New markets are the Holy Grail for businesses, but success in accessing and serving new markets is far from easy. The difficulties are multiplied when those new markets are in parts of the world where language, culture and regulation are completely different.
Brazil’s energy market is undergoing a transformation that opens up new opportunities for many businesses that might have steered clear of the tightly regulated sector in the past, despite the obvious temptations offered by the country’s broader economic growth trajectory.
Foreign companies investing in Brazil have often relied on their own systems and distribution networks, but the new model for companies like smart grid communications technology firm Trilliant is built on leveraging partnerships with existing market leaders. Trilliant has partnered with ELO Sistemas Eletrônicos (ELOS), a Brazilian company that provides meters for the Latin American market.
The company recently kicked off an expansion in Asia through a similar model. Read more about that here.
Trilliant built its reputation in Canada, helping Hydro One in Ontario build out a communications network as part of its smart meter and smartgrid network that has helped that utility monitor energy usage and implement an ambitious renewable energy program.
“Part of the interest that Trilliant has is in building out a network that would enable distributed generation and renewable energy” in Brazil, Trilliant managing director for the Americas Walter Lowes told Breaking Energy recently. Brazil’s dependence on hydropower is matched by an enthusiasm for wind energy to balance out the hydro cycles, and increased use of the two generation sources requires coordination enabled by technology like Trilliant’s.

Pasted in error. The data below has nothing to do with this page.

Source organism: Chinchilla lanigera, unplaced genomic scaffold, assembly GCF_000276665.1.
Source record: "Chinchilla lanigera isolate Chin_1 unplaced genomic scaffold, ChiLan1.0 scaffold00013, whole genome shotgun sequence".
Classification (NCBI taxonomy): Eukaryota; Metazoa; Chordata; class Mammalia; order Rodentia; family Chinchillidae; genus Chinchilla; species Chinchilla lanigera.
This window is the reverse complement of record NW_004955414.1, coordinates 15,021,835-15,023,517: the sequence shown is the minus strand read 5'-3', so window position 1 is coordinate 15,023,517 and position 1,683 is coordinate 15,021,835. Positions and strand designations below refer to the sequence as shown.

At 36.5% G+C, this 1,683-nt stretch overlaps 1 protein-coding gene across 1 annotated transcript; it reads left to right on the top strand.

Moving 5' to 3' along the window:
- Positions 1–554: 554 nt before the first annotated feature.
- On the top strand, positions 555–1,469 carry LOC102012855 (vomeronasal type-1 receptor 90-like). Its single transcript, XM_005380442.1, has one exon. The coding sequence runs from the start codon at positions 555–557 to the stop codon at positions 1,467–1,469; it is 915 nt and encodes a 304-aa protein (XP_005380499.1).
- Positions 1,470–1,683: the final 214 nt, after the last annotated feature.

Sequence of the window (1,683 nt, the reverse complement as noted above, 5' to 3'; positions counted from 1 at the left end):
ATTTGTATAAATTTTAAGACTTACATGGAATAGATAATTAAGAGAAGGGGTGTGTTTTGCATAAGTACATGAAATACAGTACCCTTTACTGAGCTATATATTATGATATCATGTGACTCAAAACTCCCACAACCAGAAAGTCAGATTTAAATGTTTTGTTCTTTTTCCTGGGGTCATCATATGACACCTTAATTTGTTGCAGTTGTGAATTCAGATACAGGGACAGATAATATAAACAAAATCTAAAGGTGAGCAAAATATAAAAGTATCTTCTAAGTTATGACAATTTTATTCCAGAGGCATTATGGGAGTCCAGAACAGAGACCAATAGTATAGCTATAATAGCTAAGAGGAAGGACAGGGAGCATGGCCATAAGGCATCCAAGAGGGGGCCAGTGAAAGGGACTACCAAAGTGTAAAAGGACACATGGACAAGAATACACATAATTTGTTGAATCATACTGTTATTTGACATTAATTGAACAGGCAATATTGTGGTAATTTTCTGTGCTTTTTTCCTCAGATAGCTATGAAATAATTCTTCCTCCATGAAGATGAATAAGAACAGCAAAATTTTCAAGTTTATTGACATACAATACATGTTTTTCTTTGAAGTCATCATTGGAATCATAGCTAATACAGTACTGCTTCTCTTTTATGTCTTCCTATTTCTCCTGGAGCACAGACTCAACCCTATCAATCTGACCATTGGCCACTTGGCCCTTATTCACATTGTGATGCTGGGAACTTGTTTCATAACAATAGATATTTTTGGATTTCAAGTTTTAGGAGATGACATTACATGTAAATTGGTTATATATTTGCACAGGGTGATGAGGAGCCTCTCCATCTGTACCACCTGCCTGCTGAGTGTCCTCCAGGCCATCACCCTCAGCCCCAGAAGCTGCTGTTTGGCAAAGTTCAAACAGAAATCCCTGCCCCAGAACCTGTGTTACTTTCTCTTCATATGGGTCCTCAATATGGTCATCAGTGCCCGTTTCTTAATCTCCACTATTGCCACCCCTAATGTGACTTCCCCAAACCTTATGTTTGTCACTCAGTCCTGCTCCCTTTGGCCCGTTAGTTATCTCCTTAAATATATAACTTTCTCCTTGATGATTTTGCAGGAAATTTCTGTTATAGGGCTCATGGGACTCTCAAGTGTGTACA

Trilliant already has access to the region through earlier partnerships with GE and ABB, as well as through its acquisition of Skypilot Networks, a provider of long-range wireless mesh broadband equipment whose products are widely distributed in Latin America. “[The Skypilot acquisition] makes it a little easier for the utility executive to choose Trilliant – a big chunk of our network component is already in the region,” Lowes said.
But the partnership with ELOS is a central component of Trilliant’s expansion plans, which involves integrating one of Trilliant’s communications modules in ELOS’ meter. “The ELOS partnership is critical – they’ve taken the market by storm,” Lowes said of his firm’s new partners.
The strategy is to take advantage of the Brazilian regulatory approach of a gradual phase-in of smart grid capability by building a scalable model that utilities can later apply their own technology to. Putting in the communications network first, and then layering in technology as required rather than placing smart meters and then connecting them, is Trilliant’s approach for Brazil, Lowes said.
The skills the company learned in Canada and in proof-of-concept projects in other places like Ecuador will apply to the Brazilian market, even if the business strategy differs. “There are highly transferrable skills getting a network live,” Lowes said, adding that he expects the company to hit its late 2012 deadline for integrating Trilliant modules into the ELOS units.